As was the fashion of the day, the majority of his multi-volume historical series are biographies of rich men who helped finance the book project. To be fair, that part of the history partially wrote itself. But Hunt’s writings about Tacoma itself are a lively, interesting read. His history is not a set of boring essays like you might get from many histories. You can tell a journalist wrote the books. In preparing for my talk about Proctor, I dived into Hunt’s book, and read one story about an election that Proctor was involved in back in the 19th century. Two men bet on the outcome. The one who won got to pelt the other man with rotten eggs on one of Tacoma’s main streets, and did so for so long that the loser became physically ill. Now that’s a story. And you thought politics today was bad.

Historian and editor Herbert Hunt

On July 19 and 20 I’ll be presenting the life of Herbert Hunt next to his grave at Tacoma Cemetery.

As I finish this post, I’m about to open up a screen and finish the script for my 5-minute talk about Hunt. To be honest, I’m nervous and humbled when writing these talks. Who am I to capture an entire life of a person of great accomplishment in 5 minutes? And this year, there’s an edge. The reasons I am so compelled to present Hunt are very different than my reasons last year when I was begging them to let me present him this year. The original reason I wanted to present Hunt is that editors of his time were wisecracking characters – they insulted each other early and often, and I thought it would be great fun to make the audience laugh in a cemetery as I read off all the things he wrote about other editors.

But then I began my research, and I learned about Hunt the man. Two things jumped out at me. First, he was a neat freak. He specified the layout of his newsroom so that it could be cleaned to his satisfaction. That cracked me up. He would cover the newspaper every morning with the marks of an editor and present it to the other editors, demanding they always use better English and report more carefully.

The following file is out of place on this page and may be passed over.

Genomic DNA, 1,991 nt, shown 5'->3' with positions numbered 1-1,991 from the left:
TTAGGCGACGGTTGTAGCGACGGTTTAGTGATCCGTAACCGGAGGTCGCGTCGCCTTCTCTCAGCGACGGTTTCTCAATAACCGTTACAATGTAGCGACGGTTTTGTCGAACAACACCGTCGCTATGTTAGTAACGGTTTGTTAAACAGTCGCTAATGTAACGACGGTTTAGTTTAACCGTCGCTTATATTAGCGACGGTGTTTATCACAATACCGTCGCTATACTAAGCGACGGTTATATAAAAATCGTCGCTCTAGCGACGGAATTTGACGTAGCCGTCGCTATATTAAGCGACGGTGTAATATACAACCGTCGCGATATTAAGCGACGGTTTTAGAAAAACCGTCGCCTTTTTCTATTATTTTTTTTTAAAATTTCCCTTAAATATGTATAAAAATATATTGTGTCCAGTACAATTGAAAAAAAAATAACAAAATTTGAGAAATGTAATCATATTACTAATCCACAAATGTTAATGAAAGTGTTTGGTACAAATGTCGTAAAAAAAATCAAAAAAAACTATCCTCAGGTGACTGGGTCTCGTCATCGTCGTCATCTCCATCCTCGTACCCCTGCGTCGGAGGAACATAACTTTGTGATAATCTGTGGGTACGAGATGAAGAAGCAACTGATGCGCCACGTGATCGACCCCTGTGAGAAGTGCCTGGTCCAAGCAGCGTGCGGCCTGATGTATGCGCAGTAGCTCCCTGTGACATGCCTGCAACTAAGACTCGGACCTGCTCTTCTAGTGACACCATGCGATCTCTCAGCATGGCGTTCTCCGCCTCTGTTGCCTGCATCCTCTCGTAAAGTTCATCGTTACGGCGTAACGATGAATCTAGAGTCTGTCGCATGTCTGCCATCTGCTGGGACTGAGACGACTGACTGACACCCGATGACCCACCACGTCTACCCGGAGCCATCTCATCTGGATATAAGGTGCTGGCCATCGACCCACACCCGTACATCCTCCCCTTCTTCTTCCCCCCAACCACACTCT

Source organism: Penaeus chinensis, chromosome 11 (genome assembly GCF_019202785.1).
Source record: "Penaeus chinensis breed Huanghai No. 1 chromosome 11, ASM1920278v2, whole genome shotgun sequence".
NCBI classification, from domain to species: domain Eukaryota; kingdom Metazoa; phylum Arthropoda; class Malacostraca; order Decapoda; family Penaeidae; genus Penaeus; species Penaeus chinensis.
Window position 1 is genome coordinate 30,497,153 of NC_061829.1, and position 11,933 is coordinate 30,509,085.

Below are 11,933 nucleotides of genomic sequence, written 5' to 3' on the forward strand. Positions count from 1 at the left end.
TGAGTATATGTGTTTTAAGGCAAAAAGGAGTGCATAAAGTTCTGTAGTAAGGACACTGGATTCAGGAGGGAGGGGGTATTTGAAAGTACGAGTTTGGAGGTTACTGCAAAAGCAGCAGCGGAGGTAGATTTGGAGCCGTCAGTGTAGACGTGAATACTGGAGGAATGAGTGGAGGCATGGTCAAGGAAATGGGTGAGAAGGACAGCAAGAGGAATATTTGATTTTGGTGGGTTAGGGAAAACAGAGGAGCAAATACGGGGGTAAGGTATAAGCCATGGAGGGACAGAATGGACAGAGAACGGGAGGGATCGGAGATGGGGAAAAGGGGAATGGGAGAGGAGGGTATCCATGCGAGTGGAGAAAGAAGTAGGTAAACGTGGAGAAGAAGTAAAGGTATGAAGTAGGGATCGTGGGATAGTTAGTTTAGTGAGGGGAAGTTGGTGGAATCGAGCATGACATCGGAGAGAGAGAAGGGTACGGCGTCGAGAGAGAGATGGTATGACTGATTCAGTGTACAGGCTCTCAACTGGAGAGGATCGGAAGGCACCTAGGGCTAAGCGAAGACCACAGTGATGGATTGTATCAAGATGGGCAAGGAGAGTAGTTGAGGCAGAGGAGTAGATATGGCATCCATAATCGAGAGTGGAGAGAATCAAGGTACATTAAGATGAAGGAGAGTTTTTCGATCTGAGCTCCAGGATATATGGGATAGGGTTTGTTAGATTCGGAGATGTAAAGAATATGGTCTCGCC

Then I learned the conditions under which he actually wrote his famous series of books about Tacoma. The very next year, he followed with a similarly sized three volumes about the entire state of Washington. That’s about 800,000 words of history in two years. How in the heck could anyone write so much, at such a high level of accuracy, in two years?

Hopefully you’ll come to the tour and hear the answer! But I guess I can’t resist giving some of the secret away, because the lesson of this man is so proud and compelling.

At the beginning of this post, I mentioned that some people change their behavior when they know they’re going to die. What would you do?

Would you curl up, die inside mentally, and turn bitter?

Would you spend your time reaching out to everyone you’ve known?

Or would you compose masterpieces of art that no one could ever duplicate?

We have much to learn from the dead.

The Fort Nisqually Time Travelers, in cooperation with the Tacoma Cemeteries and Tacoma Historical Society, present the Fifth Annual Living History Cemetery Tour on July 19 and 20 this year. Nine re-enactors will portray people who had an impact on local history and share their life stories from their grave sites.  This year’s theme “Tacoma’s Icons” means you’ll have the chance to hear the inspiring stories of movers and shakers such as Job Carr, Thea Foss and Bishop John Paddock. And a humble editor.

Tours last one hour and start every 20 minutes from 6 to 7:40 p.m. on Friday, July 19, and 5:40 to 7:40 pm on Saturday, July 20, at Tacoma Cemetery, 4801 South Tacoma Way.  $8 advanced reservations are required and available Tuesday through Saturday at the Cemetery, (253) 472-3369.

As the cemetery ground is often uneven, comfortable walking shoes are encouraged.






Jun 19

Lakewood city manager candidates look promising

Deputy County Executive Kevin Phelps

Deputy County Executive Kevin Phelps speaks to people gathered at a reception for city manager candidates held Monday at McGavick Center, Clover Park Technical College

6 p.m. update … well looks like there’s only one candidate left. But if you read the column below, you might get the sense that’s going to work out. Update here on how Caulfield is the last man standing:

Written before all that took place …